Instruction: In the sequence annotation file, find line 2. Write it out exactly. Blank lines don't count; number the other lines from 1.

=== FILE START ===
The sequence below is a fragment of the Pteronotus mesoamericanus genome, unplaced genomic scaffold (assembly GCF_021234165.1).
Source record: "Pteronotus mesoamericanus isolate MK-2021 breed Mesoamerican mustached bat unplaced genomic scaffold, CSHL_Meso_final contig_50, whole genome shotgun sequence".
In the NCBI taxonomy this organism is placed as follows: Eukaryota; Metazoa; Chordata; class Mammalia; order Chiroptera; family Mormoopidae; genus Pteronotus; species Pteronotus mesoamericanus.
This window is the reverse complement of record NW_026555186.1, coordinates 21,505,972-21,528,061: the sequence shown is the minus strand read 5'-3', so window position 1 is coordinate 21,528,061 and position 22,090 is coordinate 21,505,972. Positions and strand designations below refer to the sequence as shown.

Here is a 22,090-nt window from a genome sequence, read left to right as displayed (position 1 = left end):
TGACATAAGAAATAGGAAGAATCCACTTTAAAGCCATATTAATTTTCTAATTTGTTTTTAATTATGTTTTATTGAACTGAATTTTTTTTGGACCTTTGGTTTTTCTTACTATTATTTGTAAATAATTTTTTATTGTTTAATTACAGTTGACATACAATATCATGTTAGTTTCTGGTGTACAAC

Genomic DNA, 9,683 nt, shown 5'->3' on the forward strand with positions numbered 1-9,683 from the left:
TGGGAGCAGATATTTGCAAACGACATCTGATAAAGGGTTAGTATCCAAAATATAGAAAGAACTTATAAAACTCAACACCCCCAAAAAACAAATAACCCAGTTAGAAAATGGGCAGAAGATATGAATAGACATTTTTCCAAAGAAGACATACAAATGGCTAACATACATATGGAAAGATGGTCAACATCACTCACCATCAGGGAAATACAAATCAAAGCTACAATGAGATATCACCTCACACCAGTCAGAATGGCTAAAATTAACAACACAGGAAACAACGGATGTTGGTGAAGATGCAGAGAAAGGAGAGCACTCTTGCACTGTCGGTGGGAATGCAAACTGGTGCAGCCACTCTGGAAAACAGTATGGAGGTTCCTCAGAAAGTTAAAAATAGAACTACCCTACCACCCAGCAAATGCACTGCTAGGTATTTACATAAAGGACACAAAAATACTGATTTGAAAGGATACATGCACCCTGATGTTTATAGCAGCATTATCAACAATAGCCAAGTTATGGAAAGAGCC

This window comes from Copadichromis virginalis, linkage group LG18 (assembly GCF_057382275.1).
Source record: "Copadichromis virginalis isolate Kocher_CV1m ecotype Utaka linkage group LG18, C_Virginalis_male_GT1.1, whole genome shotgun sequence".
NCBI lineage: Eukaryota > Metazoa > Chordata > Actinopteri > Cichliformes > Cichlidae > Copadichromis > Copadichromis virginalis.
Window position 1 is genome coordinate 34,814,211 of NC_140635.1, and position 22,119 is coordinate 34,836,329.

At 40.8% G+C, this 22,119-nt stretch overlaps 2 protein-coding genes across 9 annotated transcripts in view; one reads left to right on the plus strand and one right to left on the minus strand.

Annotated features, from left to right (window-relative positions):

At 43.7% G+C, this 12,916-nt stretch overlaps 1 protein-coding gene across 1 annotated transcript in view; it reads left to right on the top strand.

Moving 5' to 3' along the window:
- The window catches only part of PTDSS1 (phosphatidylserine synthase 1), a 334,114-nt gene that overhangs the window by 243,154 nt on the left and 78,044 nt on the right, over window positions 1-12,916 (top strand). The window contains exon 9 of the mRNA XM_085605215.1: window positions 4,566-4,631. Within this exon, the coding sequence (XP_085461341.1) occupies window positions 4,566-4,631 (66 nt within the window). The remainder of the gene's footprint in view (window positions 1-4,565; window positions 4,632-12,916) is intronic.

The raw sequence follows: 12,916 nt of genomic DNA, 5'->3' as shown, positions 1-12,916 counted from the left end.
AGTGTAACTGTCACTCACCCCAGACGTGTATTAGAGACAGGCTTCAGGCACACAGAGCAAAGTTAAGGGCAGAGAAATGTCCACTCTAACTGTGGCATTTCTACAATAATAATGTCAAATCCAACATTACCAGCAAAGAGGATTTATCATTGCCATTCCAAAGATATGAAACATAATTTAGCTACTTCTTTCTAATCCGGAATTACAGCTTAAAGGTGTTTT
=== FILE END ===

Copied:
Source record: "Pteronotus mesoamericanus isolate MK-2021 breed Mesoamerican mustached bat unplaced genomic scaffold, CSHL_Meso_final contig_50, whole genome shotgun sequence".